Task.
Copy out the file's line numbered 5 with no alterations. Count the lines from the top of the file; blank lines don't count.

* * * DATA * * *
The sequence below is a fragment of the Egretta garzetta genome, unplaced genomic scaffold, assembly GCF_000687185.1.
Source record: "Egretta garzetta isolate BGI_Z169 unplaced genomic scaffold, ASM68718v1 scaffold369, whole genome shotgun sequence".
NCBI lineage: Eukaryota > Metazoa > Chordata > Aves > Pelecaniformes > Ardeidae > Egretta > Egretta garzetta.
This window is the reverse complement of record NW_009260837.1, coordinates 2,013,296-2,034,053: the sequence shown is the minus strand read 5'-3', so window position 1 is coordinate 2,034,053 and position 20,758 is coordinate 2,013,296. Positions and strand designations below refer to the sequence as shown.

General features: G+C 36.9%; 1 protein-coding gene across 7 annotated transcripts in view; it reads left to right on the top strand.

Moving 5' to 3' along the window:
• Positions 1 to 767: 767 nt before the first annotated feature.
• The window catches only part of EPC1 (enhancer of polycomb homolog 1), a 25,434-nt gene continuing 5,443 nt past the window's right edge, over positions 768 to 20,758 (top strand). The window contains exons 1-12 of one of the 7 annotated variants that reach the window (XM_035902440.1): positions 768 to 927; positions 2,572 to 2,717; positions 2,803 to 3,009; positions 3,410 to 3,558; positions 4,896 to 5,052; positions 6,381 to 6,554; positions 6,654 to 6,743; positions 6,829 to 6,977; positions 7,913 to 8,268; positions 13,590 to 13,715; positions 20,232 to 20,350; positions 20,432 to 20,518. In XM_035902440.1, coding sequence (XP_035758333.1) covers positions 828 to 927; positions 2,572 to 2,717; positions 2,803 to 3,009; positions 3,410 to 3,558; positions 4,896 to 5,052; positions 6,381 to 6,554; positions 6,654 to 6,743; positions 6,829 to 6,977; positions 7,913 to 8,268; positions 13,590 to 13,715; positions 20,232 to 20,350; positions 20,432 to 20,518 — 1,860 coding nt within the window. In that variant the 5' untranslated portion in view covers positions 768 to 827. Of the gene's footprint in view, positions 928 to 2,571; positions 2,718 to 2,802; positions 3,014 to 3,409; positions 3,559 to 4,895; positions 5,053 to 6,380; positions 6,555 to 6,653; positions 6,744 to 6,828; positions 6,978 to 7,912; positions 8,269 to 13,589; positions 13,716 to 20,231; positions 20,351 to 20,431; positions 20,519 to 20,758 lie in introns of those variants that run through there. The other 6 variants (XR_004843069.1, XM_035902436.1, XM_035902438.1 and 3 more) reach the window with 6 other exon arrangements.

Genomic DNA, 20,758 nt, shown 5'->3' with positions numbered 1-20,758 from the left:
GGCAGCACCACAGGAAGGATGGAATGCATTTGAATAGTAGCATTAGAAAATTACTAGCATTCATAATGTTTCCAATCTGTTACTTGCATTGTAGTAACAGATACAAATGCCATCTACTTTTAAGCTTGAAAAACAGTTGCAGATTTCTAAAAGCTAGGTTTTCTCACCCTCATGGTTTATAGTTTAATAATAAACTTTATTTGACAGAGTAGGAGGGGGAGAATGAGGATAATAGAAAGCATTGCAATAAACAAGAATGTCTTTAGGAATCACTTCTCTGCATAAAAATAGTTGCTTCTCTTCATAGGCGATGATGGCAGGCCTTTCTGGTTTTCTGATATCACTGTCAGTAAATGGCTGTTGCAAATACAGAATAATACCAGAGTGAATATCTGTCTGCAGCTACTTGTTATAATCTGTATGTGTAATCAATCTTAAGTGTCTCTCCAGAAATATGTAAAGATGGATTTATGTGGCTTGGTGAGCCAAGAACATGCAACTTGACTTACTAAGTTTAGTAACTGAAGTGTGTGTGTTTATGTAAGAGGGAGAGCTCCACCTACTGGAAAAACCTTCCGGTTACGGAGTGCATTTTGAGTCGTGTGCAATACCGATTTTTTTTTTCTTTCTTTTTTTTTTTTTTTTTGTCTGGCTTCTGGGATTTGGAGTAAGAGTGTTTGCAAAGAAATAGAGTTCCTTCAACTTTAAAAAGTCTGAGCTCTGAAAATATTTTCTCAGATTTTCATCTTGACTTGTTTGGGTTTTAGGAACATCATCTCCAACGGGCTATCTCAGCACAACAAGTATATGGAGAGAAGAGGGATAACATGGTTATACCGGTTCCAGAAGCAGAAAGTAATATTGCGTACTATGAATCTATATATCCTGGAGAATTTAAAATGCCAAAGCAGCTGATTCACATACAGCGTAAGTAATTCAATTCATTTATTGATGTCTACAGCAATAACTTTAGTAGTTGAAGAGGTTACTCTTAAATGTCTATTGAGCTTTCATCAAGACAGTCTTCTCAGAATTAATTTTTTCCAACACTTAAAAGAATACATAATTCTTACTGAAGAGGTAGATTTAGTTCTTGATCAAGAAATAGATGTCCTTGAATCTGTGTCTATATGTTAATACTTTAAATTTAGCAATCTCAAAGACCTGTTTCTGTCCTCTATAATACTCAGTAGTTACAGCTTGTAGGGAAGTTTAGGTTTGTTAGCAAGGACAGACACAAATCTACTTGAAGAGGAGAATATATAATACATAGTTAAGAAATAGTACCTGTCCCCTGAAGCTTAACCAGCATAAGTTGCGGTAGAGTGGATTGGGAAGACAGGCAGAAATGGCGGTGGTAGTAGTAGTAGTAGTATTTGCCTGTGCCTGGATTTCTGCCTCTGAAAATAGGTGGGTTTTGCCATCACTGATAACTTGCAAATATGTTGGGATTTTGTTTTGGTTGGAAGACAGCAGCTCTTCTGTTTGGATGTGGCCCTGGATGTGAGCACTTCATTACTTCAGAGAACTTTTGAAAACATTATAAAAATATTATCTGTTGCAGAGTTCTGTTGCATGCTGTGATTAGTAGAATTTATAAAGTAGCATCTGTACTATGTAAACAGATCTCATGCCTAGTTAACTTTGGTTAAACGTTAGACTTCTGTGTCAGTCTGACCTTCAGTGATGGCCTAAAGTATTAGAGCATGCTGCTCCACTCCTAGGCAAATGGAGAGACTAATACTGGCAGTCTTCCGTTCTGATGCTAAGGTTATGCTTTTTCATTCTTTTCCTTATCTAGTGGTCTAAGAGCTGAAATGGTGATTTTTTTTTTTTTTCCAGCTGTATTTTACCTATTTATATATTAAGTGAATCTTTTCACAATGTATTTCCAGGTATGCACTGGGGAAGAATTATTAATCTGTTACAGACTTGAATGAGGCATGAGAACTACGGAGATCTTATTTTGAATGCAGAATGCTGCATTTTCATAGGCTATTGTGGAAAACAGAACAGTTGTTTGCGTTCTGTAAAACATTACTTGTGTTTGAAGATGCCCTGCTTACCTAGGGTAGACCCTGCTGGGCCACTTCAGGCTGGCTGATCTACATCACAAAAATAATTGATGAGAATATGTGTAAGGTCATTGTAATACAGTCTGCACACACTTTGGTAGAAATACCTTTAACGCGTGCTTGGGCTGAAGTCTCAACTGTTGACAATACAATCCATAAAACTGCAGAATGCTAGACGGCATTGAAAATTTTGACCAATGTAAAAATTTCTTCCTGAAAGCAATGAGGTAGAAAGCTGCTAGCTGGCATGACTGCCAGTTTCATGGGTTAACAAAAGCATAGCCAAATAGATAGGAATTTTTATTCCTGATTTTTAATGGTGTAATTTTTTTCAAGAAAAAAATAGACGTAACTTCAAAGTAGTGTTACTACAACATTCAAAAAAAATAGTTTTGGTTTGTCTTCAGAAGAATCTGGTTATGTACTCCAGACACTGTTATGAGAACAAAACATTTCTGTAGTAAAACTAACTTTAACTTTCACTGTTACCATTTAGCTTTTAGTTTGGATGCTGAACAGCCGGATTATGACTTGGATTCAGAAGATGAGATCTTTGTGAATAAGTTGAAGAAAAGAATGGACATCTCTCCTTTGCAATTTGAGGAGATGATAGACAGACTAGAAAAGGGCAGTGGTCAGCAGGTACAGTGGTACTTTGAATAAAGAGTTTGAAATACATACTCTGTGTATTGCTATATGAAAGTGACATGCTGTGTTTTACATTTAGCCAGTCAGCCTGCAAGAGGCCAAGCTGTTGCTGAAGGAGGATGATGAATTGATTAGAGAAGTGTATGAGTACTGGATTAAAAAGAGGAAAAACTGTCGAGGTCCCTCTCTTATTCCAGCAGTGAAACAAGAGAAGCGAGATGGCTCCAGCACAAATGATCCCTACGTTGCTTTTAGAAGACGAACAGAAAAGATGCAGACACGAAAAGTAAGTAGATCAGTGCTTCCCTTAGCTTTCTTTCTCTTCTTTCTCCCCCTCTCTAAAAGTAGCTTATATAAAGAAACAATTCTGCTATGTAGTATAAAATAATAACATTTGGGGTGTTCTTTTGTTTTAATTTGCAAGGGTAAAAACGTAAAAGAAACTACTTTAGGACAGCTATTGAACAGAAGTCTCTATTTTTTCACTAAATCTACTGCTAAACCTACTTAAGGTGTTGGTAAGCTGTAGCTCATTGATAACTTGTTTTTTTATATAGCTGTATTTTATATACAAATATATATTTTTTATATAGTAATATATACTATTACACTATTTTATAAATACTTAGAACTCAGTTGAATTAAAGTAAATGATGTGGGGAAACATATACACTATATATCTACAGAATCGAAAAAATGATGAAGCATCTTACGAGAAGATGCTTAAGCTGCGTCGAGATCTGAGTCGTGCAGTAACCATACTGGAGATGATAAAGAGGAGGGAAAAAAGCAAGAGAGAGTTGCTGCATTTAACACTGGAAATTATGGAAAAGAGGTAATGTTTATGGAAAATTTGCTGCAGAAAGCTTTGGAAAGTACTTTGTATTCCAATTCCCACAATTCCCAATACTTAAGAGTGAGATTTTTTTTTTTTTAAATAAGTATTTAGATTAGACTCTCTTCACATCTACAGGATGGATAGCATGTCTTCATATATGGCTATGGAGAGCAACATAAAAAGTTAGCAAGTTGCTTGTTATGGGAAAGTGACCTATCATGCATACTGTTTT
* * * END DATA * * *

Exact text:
General features: G+C 36.9%; 1 protein-coding gene across 7 annotated transcripts in view; it reads left to right on the top strand.